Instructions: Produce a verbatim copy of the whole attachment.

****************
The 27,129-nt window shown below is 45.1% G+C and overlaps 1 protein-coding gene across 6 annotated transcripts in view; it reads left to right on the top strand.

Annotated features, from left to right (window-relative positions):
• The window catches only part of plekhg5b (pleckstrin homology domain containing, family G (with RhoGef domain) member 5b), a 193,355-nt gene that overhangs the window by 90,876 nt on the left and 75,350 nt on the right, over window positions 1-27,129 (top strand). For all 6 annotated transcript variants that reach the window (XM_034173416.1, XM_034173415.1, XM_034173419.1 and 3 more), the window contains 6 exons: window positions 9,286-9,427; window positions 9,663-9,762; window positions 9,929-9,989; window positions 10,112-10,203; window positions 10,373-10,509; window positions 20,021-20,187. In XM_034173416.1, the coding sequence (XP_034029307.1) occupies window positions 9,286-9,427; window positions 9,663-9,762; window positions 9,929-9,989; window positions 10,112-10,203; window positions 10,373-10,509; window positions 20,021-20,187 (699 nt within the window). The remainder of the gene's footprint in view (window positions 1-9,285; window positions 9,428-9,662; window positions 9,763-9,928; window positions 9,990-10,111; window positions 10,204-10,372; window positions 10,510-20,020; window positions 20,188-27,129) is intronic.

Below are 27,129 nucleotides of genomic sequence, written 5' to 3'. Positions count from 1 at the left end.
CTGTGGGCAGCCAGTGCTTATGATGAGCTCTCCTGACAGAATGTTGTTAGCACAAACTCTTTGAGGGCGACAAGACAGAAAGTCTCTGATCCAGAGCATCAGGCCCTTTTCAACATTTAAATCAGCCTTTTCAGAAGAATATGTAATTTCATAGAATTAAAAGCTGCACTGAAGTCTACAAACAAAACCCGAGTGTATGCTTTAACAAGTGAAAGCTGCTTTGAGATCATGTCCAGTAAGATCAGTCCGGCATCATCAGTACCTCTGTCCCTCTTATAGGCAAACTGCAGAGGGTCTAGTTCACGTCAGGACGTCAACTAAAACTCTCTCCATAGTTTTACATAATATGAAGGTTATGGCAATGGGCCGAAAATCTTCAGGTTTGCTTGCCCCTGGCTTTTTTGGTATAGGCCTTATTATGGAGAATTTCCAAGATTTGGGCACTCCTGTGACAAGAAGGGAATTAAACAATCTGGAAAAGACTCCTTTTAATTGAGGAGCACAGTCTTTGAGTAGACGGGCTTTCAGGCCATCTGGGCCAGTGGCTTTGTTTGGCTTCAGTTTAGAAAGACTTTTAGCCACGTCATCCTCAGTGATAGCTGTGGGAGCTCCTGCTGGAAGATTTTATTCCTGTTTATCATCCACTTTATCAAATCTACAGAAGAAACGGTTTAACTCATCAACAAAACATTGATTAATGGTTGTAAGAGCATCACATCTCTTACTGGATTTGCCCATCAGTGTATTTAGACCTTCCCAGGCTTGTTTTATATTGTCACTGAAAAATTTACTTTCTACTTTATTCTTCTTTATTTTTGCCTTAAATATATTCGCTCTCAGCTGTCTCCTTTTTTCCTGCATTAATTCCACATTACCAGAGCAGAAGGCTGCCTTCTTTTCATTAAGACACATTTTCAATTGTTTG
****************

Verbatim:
The 27,129-nt window shown below is 45.1% G+C and overlaps 1 protein-coding gene across 6 annotated transcripts in view; it reads left to right on the top strand.

Annotated features, from left to right (window-relative positions):
• The window catches only part of plekhg5b (pleckstrin homology domain containing, family G (with RhoGef domain) member 5b), a 193,355-nt gene that overhangs the window by 90,876 nt on the left and 75,350 nt on the right, over window positions 1-27,129 (top strand). For all 6 annotated transcript variants that reach the window (XM_034173416.1, XM_034173415.1, XM_034173419.1 and 3 more), the window contains 6 exons: window positions 9,286-9,427; window positions 9,663-9,762; window positions 9,929-9,989; window positions 10,112-10,203; window positions 10,373-10,509; window positions 20,021-20,187. In XM_034173416.1, the coding sequence (XP_034029307.1) occupies window positions 9,286-9,427; window positions 9,663-9,762; window positions 9,929-9,989; window positions 10,112-10,203; window positions 10,373-10,509; window positions 20,021-20,187 (699 nt within the window). The remainder of the gene's footprint in view (window positions 1-9,285; window positions 9,428-9,662; window positions 9,763-9,928; window positions 9,990-10,111; window positions 10,204-10,372; window positions 10,510-20,020; window positions 20,188-27,129) is intronic.

Below are 27,129 nucleotides of genomic sequence, written 5' to 3'. Positions count from 1 at the left end.
CTGTGGGCAGCCAGTGCTTATGATGAGCTCTCCTGACAGAATGTTGTTAGCACAAACTCTTTGAGGGCGACAAGACAGAAAGTCTCTGATCCAGAGCATCAGGCCCTTTTCAACATTTAAATCAGCCTTTTCAGAAGAATATGTAATTTCATAGAATTAAAAGCTGCACTGAAGTCTACAAACAAAACCCGAGTGTATGCTTTAACAAGTGAAAGCTGCTTTGAGATCATGTCCAGTAAGATCAGTCCGGCATCATCAGTACCTCTGTCCCTCTTATAGGCAAACTGCAGAGGGTCTAGTTCACGTCAGGACGTCAACTAAAACTCTCTCCATAGTTTTACATAATATGAAGGTTATGGCAATGGGCCGAAAATCTTCAGGTTTGCTTGCCCCTGGCTTTTTTGGTATAGGCCTTATTATGGAGAATTTCCAAGATTTGGGCACTCCTGTGACAAGAAGGGAATTAAACAATCTGGAAAAGACTCCTTTTAATTGAGGAGCACAGTCTTTGAGTAGACGGGCTTTCAGGCCATCTGGGCCAGTGGCTTTGTTTGGCTTCAGTTTAGAAAGACTTTTAGCCACGTCATCCTCAGTGATAGCTGTGGGAGCTCCTGCTGGAAGATTTTATTCCTGTTTATCATCCACTTTATCAAATCTACAGAAGAAACGGTTTAACTCATCAACAAAACATTGATTAATGGTTGTAAGAGCATCACATCTCTTACTGGATTTGCCCATCAGTGTATTTAGACCTTCCCAGGCTTGTTTTATATTGTCACTGAAAAATTTACTTTCTACTTTATTCTTCTTTATTTTTGCCTTAAATATATTCGCTCTCAGCTGTCTCCTTTTTTCCTGCATTAATTCCACATTACCAGAGCAGAAGGCTGCCTTCTTTTCATTAAGACACATTTTCAATTGTTTG